An extended absence by Boeser will harm both player and team. After suffering major back and wrist injuries at the end of his rookie season, the 2015 first-round pick was unable to properly train last summer and was clearly behind other Canucks when he reported for training camp.

The bulkier Boeser went goal-less in five exhibition games, then had just two goals in his first 12 games of the regular season. Twice he left the lineup due to a groin injury.


He needs to be with the Canucks, skating and training, to get ready for the season. And the Canucks, ambitiously eyeing a playoff spot after a series of significant summer acquisitions, need to start well, build momentum and prove they are a different team than the one that missed the playoffs the last four years.

The Canucks are better than they were, but not so good and deep with talent that they can play without their best finisher.

"We want (Brock) here but he’s not here, so camp goes on," Green said. "We’ll adjust. We’ll change the lines. That’s just part of it."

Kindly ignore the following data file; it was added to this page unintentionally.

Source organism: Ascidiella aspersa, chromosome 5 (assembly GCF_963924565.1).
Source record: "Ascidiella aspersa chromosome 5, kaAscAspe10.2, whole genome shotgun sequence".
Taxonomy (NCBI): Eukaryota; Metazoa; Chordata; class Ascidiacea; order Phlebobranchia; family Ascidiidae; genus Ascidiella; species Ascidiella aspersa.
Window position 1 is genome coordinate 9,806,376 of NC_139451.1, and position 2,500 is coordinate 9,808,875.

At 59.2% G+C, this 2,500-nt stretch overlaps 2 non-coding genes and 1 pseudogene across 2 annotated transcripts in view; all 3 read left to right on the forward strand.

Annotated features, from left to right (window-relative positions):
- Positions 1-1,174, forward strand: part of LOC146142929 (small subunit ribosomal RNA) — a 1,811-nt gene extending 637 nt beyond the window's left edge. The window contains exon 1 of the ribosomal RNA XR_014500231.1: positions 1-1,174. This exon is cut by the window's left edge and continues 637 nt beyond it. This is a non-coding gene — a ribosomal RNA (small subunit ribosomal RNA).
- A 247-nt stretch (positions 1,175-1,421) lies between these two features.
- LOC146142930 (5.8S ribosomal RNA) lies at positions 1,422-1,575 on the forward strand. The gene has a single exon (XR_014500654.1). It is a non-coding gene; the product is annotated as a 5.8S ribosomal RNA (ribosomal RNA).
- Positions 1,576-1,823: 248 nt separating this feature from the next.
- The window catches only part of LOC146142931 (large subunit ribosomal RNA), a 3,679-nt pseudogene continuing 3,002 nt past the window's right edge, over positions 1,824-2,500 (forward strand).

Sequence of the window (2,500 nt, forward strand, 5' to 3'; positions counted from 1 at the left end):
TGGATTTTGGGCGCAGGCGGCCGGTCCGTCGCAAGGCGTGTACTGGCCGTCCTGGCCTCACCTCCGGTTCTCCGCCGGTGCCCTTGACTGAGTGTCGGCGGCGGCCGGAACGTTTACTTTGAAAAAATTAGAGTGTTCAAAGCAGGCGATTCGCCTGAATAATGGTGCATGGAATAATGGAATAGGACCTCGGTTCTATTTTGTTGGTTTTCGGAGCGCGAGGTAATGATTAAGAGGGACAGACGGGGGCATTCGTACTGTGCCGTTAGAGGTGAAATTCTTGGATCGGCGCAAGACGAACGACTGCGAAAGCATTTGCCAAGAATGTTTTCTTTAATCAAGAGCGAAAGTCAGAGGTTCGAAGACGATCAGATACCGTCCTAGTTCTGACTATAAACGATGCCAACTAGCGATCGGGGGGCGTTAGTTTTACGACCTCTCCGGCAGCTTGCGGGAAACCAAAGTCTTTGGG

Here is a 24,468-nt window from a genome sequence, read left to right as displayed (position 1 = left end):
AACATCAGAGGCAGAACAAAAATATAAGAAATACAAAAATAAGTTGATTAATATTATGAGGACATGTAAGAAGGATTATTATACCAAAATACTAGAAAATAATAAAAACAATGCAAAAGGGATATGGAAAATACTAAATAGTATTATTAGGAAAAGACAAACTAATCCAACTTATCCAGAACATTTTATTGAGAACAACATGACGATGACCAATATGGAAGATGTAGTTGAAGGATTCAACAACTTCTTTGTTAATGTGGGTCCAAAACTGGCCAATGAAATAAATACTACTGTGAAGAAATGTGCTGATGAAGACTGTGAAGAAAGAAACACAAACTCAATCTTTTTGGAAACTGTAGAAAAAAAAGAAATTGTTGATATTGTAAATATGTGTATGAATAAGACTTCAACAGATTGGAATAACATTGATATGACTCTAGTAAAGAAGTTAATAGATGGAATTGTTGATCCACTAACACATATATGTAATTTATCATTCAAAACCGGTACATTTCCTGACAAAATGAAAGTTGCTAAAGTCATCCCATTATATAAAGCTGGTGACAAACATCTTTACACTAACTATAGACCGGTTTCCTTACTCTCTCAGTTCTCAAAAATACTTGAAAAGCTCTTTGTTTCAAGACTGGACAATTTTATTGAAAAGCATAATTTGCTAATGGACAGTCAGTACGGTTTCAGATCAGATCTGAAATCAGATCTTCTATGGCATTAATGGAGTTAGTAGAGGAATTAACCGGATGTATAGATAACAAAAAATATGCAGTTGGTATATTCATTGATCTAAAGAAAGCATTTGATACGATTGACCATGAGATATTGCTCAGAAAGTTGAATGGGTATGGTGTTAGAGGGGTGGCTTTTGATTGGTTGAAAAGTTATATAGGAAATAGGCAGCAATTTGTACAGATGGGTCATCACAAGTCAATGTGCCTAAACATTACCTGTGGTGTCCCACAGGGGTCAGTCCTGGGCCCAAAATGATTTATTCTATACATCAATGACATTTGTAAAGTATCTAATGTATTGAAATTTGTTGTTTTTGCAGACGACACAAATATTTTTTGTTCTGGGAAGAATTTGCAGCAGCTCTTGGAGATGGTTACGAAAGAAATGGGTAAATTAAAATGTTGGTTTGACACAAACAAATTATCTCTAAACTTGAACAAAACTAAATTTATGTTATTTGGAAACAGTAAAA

New winger J.T. Miller, acquired to play with Horvat, is expected to replace Boeser on Pettersson’s line for Friday’s first practice on Vancouver Island. The Canucks open the pre-season with split-squad games Monday against the Calgary Flames.

"I want him here; I can’t lie about that," Pettersson said when asked about his absent linemate and friend. "Like, I can play hockey without him, even though I like to play with him. Of course it would be a lot easier if he was here, but he isn’t. All we can hope is he’s here as quick as possible. Otherwise I’ll play with some other good players on our team."